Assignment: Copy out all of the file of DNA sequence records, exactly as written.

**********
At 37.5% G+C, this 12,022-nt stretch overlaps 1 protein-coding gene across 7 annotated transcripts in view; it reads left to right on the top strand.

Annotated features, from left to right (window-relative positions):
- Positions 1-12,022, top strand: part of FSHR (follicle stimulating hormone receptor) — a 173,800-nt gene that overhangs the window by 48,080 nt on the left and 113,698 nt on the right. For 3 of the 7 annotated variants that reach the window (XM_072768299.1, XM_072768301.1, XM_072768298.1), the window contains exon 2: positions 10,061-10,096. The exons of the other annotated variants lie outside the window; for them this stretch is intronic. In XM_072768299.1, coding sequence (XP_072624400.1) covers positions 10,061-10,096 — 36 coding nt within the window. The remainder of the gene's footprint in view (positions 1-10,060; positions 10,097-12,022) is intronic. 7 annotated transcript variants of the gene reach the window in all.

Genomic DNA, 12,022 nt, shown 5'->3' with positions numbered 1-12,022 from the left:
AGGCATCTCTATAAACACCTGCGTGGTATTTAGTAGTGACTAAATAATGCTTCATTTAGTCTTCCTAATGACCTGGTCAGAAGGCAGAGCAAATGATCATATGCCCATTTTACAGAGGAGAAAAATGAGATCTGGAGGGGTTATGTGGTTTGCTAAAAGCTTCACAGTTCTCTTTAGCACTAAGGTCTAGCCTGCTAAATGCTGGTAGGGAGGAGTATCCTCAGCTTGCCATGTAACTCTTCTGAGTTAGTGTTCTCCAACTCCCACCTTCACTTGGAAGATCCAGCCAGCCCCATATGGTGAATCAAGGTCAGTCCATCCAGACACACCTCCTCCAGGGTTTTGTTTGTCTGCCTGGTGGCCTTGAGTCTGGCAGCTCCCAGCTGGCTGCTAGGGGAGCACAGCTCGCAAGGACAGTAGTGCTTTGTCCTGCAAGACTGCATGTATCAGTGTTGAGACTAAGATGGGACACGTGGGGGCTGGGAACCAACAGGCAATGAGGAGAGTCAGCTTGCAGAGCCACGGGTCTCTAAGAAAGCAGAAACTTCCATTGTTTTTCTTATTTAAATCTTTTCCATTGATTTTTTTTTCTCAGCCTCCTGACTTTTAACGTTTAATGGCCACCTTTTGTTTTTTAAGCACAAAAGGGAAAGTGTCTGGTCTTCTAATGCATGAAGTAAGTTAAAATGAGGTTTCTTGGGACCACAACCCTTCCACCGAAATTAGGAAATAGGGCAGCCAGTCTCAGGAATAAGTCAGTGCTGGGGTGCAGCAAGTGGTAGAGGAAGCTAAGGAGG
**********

At 37.5% G+C, this 12,022-nt stretch overlaps 1 protein-coding gene across 7 annotated transcripts in view; it reads left to right on the top strand.

Annotated features, from left to right (window-relative positions):
- Positions 1-12,022, top strand: part of FSHR (follicle stimulating hormone receptor) — a 173,800-nt gene that overhangs the window by 48,080 nt on the left and 113,698 nt on the right. For 3 of the 7 annotated variants that reach the window (XM_072768299.1, XM_072768301.1, XM_072768298.1), the window contains exon 2: positions 10,061-10,096. The exons of the other annotated variants lie outside the window; for them this stretch is intronic. In XM_072768299.1, coding sequence (XP_072624400.1) covers positions 10,061-10,096 — 36 coding nt within the window. The remainder of the gene's footprint in view (positions 1-10,060; positions 10,097-12,022) is intronic. 7 annotated transcript variants of the gene reach the window in all.

Genomic DNA, 12,022 nt, shown 5'->3' with positions numbered 1-12,022 from the left:
AGGCATCTCTATAAACACCTGCGTGGTATTTAGTAGTGACTAAATAATGCTTCATTTAGTCTTCCTAATGACCTGGTCAGAAGGCAGAGCAAATGATCATATGCCCATTTTACAGAGGAGAAAAATGAGATCTGGAGGGGTTATGTGGTTTGCTAAAAGCTTCACAGTTCTCTTTAGCACTAAGGTCTAGCCTGCTAAATGCTGGTAGGGAGGAGTATCCTCAGCTTGCCATGTAACTCTTCTGAGTTAGTGTTCTCCAACTCCCACCTTCACTTGGAAGATCCAGCCAGCCCCATATGGTGAATCAAGGTCAGTCCATCCAGACACACCTCCTCCAGGGTTTTGTTTGTCTGCCTGGTGGCCTTGAGTCTGGCAGCTCCCAGCTGGCTGCTAGGGGAGCACAGCTCGCAAGGACAGTAGTGCTTTGTCCTGCAAGACTGCATGTATCAGTGTTGAGACTAAGATGGGACACGTGGGGGCTGGGAACCAACAGGCAATGAGGAGAGTCAGCTTGCAGAGCCACGGGTCTCTAAGAAAGCAGAAACTTCCATTGTTTTTCTTATTTAAATCTTTTCCATTGATTTTTTTTTCTCAGCCTCCTGACTTTTAACGTTTAATGGCCACCTTTTGTTTTTTAAGCACAAAAGGGAAAGTGTCTGGTCTTCTAATGCATGAAGTAAGTTAAAATGAGGTTTCTTGGGACCACAACCCTTCCACCGAAATTAGGAAATAGGGCAGCCAGTCTCAGGAATAAGTCAGTGCTGGGGTGCAGCAAGTGGTAGAGGAAGCTAAGGAGG